One reason Fantasy Fest is here to stay is that the city has handed over the affair to a private company that markets it and runs it and pays the city for the inconvenience and expense it causes. Beyond that Fantasy Fest is a source of money and lots of it, and if we have to see naked flesh and encourage a certain libertine attitude for a week, well that's just good for business, isn't it?

One of The Market Share Company's largest ongoing accounts is Fantasy Fest Key West. The Market Share Company is contracted by the Monroe County Tourist Development Association to produce and oversee all aspects of the festival. The event, now in its 31st year, was  awarded to The Market Share Company in 1990 and now draws upwards of 60,000 spectators, hosting nearly 60 events at Key West bars, restaurants, hotels,  attractions and other establishments.
Market Share has promoted the illicit, naughty aspects of Fantasy Fest and this idea that you can come to Key West, strip off and let your inner sprite loose on the city is the modern interpretation of the cheerful costuming and the power to poke fun at the powers in the city that used to be the essence of Fantasy Fest. Naughtiness devolved into raunchiness, a difficult divide to measure and the money keeps rolling in anyway. So now the old families, the Conchs, turn their noses up in disgust (unless the money rolls their way too) and shake their heads at the moral pollution in the little town of which everyone wants to own a piece. Old timers turn their noses up in disgust as they can remember the "good old days" which leaves the supporters of this festival surrounded and hard pressed. Ah yes, the money.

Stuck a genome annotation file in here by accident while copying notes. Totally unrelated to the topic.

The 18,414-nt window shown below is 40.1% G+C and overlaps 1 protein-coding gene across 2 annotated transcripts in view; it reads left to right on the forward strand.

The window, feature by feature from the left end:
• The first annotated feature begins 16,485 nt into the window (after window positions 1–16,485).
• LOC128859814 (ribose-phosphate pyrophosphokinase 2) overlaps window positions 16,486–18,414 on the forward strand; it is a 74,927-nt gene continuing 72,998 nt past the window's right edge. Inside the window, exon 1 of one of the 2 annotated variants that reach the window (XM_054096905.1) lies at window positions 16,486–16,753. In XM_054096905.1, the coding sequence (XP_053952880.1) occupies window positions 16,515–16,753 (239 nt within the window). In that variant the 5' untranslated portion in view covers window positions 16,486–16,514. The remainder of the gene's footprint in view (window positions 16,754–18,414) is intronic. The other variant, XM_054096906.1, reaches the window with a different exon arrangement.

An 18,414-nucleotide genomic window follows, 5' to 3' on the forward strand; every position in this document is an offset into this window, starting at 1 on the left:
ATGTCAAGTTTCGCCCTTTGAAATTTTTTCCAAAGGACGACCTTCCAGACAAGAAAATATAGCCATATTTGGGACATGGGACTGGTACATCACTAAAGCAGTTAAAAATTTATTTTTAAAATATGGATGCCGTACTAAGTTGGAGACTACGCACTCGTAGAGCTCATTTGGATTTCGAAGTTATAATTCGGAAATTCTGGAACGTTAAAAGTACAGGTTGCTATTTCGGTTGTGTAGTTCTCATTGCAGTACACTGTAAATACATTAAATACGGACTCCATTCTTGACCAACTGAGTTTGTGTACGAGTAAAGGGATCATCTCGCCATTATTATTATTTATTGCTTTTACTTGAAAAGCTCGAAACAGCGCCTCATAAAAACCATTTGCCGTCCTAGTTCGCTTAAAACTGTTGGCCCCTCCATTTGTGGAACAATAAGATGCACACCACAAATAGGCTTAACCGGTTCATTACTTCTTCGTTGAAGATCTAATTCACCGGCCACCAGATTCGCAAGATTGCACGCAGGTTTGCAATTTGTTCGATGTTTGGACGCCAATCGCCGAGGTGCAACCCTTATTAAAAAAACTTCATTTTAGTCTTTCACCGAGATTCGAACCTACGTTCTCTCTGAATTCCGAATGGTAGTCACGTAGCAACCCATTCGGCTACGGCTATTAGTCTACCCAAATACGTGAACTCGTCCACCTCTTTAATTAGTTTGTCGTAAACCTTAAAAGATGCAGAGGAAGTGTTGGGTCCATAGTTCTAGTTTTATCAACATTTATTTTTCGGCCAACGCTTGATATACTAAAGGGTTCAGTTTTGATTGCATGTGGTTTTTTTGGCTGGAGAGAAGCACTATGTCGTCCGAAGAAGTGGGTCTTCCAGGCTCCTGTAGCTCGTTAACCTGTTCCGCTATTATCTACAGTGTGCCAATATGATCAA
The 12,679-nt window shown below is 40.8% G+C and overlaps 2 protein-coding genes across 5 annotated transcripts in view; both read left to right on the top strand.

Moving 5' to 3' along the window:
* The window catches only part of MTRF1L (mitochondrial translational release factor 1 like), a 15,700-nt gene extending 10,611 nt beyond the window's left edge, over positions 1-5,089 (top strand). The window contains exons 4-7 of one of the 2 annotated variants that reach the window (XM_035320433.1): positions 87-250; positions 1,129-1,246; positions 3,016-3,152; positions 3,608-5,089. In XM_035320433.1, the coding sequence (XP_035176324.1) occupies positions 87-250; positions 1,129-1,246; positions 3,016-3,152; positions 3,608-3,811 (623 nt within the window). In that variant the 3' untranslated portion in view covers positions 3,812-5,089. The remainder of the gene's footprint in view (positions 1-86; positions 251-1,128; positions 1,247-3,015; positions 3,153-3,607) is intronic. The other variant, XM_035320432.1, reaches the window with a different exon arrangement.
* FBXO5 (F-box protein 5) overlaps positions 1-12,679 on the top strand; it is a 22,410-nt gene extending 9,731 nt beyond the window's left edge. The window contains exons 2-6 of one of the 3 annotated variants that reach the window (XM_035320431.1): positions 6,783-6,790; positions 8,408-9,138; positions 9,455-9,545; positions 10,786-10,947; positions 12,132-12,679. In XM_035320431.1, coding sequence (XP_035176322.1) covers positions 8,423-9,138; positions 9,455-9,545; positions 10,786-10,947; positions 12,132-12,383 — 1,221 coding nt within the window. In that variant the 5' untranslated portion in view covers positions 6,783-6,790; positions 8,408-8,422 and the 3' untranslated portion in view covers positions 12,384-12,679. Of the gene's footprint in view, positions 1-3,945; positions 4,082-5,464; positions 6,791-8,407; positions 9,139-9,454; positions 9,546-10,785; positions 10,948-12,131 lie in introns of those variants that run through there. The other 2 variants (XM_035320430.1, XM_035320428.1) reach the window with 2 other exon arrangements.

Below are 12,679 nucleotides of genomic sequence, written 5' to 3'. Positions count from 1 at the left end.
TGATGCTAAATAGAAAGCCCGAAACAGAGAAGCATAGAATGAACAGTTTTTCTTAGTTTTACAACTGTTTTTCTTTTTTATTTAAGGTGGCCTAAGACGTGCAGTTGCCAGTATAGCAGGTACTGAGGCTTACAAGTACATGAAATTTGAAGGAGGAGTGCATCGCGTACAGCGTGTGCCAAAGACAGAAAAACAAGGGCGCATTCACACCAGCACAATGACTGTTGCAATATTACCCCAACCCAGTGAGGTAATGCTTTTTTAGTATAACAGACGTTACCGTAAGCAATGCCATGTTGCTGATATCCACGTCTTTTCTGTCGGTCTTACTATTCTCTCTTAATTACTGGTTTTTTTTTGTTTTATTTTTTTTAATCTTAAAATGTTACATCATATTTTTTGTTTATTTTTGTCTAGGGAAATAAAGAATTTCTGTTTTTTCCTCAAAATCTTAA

Well this year the money has become a bit of an issue too. Hotels have been accused as usual of being greedy and charging too much for rooms, four hundred dollars they say for one night in a nondescript modern motel four miles from the action on Duval Street...and what makes this worse is that it is also bruited around the city that sky high hotel prices are killing trade. Firstly there are vacancies and parking in Old Town is shockingly easy to find so it seems there could be more people squeezed in on that anecdotal evidence! Secondly the high room prices are sucking up money that could be spent elsewhere in the city according to the business people who say spending is less than usual for the week.